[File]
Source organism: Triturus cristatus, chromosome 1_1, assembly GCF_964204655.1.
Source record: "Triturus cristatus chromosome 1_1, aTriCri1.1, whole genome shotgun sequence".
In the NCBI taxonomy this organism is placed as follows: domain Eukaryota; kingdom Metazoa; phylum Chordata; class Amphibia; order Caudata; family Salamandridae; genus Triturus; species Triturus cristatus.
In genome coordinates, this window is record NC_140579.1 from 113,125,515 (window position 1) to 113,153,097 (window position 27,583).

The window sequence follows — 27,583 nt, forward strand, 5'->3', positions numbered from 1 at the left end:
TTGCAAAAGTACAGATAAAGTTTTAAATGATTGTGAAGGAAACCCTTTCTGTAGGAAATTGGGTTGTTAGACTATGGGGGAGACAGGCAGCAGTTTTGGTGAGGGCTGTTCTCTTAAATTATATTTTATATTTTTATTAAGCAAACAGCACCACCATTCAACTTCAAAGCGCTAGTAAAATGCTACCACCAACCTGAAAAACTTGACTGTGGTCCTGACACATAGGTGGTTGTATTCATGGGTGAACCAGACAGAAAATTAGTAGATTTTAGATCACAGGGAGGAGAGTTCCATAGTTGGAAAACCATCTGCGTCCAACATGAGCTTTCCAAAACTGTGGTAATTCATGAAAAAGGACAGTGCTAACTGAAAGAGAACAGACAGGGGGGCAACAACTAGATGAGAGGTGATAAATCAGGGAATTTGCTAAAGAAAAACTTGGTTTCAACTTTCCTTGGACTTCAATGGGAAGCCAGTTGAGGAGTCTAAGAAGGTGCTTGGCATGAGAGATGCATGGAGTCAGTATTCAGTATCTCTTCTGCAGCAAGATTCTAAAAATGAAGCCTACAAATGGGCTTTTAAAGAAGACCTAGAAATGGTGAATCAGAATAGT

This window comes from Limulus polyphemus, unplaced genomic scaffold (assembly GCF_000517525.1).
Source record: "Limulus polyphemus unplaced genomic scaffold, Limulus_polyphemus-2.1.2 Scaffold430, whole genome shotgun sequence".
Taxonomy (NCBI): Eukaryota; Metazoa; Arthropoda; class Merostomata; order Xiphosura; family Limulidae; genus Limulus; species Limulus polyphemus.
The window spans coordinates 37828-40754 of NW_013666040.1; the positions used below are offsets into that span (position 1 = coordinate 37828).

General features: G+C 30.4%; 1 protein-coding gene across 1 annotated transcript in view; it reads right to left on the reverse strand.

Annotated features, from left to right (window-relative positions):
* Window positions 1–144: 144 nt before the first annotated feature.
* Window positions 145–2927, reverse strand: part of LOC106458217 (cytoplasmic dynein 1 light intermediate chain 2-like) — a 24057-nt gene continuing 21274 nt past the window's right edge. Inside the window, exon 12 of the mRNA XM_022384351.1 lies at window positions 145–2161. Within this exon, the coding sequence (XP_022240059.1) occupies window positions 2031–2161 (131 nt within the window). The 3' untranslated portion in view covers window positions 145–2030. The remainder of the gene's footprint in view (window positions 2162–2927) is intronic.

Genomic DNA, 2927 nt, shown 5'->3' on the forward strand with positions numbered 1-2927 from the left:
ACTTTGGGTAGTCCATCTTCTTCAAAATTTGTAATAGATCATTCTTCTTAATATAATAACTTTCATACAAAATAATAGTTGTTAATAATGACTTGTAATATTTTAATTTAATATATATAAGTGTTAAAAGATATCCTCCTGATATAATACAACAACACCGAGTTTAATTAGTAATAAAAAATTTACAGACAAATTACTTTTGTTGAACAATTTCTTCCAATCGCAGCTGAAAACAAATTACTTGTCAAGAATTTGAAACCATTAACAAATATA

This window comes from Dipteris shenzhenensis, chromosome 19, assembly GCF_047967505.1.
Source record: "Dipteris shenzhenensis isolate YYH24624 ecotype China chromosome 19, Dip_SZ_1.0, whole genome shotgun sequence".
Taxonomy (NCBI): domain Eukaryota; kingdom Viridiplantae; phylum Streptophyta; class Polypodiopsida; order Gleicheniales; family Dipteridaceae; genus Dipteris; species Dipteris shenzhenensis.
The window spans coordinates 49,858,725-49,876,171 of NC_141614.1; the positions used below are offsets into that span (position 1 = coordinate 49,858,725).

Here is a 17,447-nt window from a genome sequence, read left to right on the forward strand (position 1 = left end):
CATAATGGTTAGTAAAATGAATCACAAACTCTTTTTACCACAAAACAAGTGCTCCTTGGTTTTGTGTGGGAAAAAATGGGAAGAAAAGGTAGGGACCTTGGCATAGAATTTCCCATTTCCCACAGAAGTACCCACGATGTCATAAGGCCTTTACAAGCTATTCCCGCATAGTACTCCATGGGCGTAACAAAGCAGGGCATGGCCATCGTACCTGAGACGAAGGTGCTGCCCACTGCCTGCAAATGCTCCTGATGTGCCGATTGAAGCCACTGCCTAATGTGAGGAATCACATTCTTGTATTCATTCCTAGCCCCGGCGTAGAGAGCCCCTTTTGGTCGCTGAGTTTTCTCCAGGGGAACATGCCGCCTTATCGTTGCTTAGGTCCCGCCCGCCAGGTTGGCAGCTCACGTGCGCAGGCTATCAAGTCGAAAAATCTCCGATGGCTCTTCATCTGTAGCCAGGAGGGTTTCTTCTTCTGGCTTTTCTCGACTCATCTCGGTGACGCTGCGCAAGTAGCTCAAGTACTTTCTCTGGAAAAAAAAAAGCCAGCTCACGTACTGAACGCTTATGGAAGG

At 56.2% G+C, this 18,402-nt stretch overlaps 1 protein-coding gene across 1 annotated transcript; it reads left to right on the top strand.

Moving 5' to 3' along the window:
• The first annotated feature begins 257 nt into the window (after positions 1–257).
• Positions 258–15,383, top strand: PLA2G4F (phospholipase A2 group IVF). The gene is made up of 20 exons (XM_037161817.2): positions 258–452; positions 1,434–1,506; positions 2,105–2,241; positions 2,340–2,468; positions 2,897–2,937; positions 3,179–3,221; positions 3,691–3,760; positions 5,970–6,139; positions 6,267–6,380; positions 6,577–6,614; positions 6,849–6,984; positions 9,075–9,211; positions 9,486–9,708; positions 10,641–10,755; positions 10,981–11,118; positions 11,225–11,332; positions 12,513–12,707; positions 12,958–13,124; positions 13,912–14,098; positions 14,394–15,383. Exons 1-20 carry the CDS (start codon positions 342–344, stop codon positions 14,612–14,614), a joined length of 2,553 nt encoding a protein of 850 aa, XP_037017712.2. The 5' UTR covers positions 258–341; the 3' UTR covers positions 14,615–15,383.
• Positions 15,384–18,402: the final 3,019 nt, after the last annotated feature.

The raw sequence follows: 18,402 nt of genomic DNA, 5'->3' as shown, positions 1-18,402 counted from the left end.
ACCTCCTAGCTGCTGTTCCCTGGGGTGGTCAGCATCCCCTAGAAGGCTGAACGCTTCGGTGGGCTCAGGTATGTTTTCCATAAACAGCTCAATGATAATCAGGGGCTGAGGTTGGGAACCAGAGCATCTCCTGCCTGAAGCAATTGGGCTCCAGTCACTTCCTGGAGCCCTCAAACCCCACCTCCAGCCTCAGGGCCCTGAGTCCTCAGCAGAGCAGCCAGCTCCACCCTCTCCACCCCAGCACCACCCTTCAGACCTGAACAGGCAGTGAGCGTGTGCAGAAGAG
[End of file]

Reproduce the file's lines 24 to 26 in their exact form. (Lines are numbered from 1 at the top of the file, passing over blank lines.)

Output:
Moving 5' to 3' along the window:
• The first annotated feature begins 257 nt into the window (after positions 1–257).
• Positions 258–15,383, top strand: PLA2G4F (phospholipase A2 group IVF). The gene is made up of 20 exons (XM_037161817.2): positions 258–452; positions 1,434–1,506; positions 2,105–2,241; positions 2,340–2,468; positions 2,897–2,937; positions 3,179–3,221; positions 3,691–3,760; positions 5,970–6,139; positions 6,267–6,380; positions 6,577–6,614; positions 6,849–6,984; positions 9,075–9,211; positions 9,486–9,708; positions 10,641–10,755; positions 10,981–11,118; positions 11,225–11,332; positions 12,513–12,707; positions 12,958–13,124; positions 13,912–14,098; positions 14,394–15,383. Exons 1-20 carry the CDS (start codon positions 342–344, stop codon positions 14,612–14,614), a joined length of 2,553 nt encoding a protein of 850 aa, XP_037017712.2. The 5' UTR covers positions 258–341; the 3' UTR covers positions 14,615–15,383.